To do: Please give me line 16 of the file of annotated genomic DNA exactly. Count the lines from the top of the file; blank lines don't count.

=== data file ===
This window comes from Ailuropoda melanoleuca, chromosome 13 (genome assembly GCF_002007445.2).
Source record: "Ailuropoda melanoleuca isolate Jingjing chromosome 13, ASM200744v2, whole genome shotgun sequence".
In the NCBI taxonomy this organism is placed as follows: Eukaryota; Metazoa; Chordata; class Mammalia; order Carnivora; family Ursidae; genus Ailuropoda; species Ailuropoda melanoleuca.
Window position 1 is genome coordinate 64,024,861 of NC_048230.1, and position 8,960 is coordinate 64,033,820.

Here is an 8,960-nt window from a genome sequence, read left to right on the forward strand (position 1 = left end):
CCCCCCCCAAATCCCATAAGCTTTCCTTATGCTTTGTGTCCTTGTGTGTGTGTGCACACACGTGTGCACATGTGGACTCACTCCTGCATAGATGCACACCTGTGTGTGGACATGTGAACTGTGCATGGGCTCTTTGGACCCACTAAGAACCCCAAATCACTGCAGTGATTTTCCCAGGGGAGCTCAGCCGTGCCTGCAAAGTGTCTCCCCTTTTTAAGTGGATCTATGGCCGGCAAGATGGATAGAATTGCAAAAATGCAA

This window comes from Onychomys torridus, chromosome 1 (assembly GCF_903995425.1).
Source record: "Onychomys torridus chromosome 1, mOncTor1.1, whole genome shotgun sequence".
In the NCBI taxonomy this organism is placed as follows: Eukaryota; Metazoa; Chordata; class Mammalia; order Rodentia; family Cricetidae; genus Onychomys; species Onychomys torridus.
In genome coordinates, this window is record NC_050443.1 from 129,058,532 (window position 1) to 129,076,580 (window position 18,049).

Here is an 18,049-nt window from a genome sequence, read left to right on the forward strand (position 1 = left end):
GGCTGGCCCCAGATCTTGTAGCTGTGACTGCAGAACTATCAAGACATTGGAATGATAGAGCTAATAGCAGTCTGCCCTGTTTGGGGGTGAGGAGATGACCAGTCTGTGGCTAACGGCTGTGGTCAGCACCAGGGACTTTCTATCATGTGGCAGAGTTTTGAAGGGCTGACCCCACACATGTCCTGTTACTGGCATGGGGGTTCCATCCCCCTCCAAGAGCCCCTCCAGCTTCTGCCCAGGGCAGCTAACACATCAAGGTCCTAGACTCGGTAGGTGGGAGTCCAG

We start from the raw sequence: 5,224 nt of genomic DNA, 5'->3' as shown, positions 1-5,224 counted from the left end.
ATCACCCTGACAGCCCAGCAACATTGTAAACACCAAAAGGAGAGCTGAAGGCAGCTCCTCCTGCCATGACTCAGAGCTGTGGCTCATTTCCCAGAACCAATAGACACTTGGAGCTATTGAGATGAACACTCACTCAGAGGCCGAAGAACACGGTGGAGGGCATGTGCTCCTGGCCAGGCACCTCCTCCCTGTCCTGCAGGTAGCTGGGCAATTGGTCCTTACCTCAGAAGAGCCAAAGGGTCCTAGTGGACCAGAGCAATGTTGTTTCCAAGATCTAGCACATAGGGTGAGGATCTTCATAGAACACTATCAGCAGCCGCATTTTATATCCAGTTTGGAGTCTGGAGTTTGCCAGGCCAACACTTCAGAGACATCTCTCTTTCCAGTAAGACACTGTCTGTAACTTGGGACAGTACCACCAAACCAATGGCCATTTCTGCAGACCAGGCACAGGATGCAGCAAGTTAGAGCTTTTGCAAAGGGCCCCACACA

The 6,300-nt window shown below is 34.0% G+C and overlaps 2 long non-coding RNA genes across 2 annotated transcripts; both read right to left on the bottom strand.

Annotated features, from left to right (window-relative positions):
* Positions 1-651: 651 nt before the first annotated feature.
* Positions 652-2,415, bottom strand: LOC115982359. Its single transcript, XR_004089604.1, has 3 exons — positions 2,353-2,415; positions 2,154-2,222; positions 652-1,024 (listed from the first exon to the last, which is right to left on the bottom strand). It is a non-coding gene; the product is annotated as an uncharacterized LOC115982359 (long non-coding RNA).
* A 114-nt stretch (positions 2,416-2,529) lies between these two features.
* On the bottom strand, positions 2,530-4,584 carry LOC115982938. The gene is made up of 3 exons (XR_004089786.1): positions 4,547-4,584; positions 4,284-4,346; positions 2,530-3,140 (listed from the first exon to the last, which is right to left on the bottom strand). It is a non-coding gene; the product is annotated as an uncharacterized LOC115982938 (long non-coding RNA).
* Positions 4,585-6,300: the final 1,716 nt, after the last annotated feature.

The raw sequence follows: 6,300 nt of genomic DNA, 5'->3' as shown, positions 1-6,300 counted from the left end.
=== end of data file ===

Annotated features, from left to right (window-relative positions):